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July 2019 President’s Page - How to Become a Leader in the OCBA

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by Deirdre M. Kelly

Over the years, people have asked how to become involved in OCBA leadership, including becoming an OCBA board member. There are a variety of paths leaders have taken to develop their leadership skills and to add to their legal network that enabled them to achieve their goals. Their paths involved joining and becoming active in the OCBA’s committees, task forces, sections, and divisions.

Committees

One path is by getting involved with committee work. OCBA committees were created to do the work of the Bar; some are open to everyone and some are blue ribbon committees (which means the members are appointed by the bar president and there may be limits on the number of people on the committee). All committee chairs and co-chairs are appointed each year by the bar president. There are twenty-three OCBA committees.

The Legislative Resolutions Committee, for example, is currently looking for members. “Res Com,” as it is affectionately known, is an open committee that identifies changes that need to be made to certain laws, drafts proposed changes, meets with other bar associations through participation in the Conference of California Bar Association’s (CCBA) annual meeting to discuss those proposed changes. The CCBA then works with a lobbyist to try to get those changes made into law through the legislative process.

The Pro Bono Committee is another example of an open committee that works on developing pro bono opportunities for OCBA members. The Community Outreach Committee is another open committee that puts on community service events such as beach cleanup, pet adoption day, holiday toy drive, visits to Orangewood Children’s Home, and more. The Diversity & Inclusion Committee works on developing and implementing strategic initiatives to increase diversity, inclusion and belonging, and to provide access to justice in the Orange County legal community. The Judiciary Committee, which is a blue ribbon committee, evaluates potential judicial candidates. The Editorial Advisory Committee provides feedback to the editor of Orange County Lawyer magazine. The Education Committee puts on MCLE programs in addition to those handled by the Sections. The Administration of Justice Committee responds to requests for comments on proposed changes in the law. Bridging the Gap puts on an annual program for new attorneys who have just passed the bar exam. The Mentoring Committee runs a mentoring program for newer lawyers to meet more seasoned attorneys. The Leadership Development Committee works to identify and develop future leaders. And there are many more committees that offer opportunities for you to become more involved.

Task Forces

Becoming involved in a task force is another way to help the bar and meet people. Task forces are usually established for a year to deal with a short term issue facing the OCBA. Some task forces are open to all members, while others are restricted based on the needs of the task force. This year’s task forces include the State Bar Task Force, led by past president Nikki Miliband; the Court Funding Task Force, led by past president Ashleigh Aitken; the Lawyer Well Being Task Force, led by Kelly Ernby; the Membership Task Force, led by OCBA board member, Christina Zabat-Fran; and the Law School Task Force and Strategic Planning Task Force, led by me.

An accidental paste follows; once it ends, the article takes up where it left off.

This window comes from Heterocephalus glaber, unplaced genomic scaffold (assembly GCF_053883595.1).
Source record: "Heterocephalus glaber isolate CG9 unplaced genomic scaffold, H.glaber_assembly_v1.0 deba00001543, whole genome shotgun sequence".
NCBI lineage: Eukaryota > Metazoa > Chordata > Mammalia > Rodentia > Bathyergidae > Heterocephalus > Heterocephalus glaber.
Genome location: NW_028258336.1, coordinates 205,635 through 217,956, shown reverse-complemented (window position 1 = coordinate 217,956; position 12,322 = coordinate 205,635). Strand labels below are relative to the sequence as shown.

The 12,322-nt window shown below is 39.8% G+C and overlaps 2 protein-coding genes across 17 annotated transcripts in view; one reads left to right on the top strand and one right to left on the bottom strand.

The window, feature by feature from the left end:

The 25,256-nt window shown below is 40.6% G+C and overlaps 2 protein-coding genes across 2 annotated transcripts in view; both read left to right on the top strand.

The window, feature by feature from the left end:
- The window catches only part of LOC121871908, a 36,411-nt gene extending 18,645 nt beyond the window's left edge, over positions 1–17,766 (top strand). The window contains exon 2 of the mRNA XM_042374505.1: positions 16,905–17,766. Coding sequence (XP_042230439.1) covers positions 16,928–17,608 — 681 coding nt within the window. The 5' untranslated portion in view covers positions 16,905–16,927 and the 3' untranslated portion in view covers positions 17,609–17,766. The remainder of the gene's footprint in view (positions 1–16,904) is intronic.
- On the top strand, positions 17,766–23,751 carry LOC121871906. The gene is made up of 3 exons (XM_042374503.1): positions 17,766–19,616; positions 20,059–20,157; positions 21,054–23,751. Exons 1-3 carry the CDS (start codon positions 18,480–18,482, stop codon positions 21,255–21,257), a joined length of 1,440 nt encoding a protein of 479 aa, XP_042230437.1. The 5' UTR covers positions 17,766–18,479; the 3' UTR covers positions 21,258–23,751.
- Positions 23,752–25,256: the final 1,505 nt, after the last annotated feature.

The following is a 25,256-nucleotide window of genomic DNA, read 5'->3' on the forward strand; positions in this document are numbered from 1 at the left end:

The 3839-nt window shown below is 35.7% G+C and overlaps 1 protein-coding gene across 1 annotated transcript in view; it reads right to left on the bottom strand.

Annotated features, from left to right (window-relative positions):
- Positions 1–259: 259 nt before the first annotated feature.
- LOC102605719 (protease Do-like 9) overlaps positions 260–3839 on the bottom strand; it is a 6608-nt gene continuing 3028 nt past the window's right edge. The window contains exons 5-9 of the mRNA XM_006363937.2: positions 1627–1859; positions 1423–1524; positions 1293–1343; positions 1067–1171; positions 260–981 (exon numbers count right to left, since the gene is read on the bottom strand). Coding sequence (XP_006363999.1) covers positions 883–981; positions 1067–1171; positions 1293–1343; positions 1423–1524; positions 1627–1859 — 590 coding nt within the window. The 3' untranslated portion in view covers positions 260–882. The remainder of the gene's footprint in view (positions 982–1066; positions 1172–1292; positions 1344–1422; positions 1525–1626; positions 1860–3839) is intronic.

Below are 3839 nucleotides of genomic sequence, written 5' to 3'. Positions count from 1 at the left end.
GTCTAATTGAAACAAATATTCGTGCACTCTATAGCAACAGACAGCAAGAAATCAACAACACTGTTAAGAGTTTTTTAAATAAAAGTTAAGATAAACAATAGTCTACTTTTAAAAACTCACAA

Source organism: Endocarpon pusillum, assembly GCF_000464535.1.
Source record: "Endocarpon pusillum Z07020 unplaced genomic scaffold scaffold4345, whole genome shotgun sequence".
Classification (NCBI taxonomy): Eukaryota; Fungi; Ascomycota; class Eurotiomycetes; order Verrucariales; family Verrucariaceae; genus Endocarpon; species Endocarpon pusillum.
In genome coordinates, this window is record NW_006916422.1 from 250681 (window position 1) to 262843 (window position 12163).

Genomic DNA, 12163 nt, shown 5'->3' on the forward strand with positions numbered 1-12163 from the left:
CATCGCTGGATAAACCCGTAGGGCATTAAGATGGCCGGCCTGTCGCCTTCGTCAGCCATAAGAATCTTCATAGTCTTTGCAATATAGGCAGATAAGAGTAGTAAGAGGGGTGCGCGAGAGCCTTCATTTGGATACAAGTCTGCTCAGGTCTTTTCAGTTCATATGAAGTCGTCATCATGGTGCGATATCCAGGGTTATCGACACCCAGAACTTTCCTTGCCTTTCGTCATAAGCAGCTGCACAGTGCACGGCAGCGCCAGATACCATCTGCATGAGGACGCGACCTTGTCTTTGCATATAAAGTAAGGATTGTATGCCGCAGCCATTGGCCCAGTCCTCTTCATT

Sections

Another route to leadership is by becoming involved in one of OCBA’s twenty-seven sections. Sections are organized by practice areas including business litigation, criminal law, family law, environmental law, immigration law, insurance law, real estate law, international law, health care law, solo/small firm, tax law, worker’s compensation law, trusts & estates law, appellate law, etc. The path to leadership within the sections is very short. Elections are held every year in the fall for Secretary/Treasurer. The person elected then moves up the ladder the next year to Chair-Elect, and then Chair the following year. This is a fantastic opportunity in a relatively short period of time to become a leader in your practice area, network with other members of the section, and help the OCBA.

Divisions

There are also two divisions in the OCBA: the Young Lawyers Division (for new lawyers in practice five years or fewer) and the Masters Division (open to those in practice twenty-five years or more). YLD, led by Kristin Gomez and highlighted in this issue’s cover story, puts on educational, social, philanthropic, and sports events for its members. It also coordinates an annual event with the Masters Division so that newer attorneys can mix and mingle with more experienced practitioners. The Masters Division, led by Mark Minyard, puts on several events a year, including their Spring Reception & Legends of the Law Presentation honoring successful lawyers in the community, an Evening at Angels Stadium, Trivia Night at Muldoon’s with YLD, and MCLE seminars.

Conclusion

To put it simply, we look for people who have been actively involved in, supported, and have held leadership positions in the OCBA through its committees, task forces, sections, and divisions. Involvement in affiliate bars is highly valued, as well. In fact, I was President of Orange County Women Lawyers Association in 2015, and many other board members have been president of an affiliate. But, being solely involved with an affiliate organization, without additional OCBA involvement, is not enough to get on the OCBA board. To learn more about leadership opportunities, please attend the upcoming event, “How to Become an OCBA Leader” on October 7, 2019.

Deirdre Kelly is the 2019 OCBA President. She can be reached at DeirdreKelly@ocbar.org.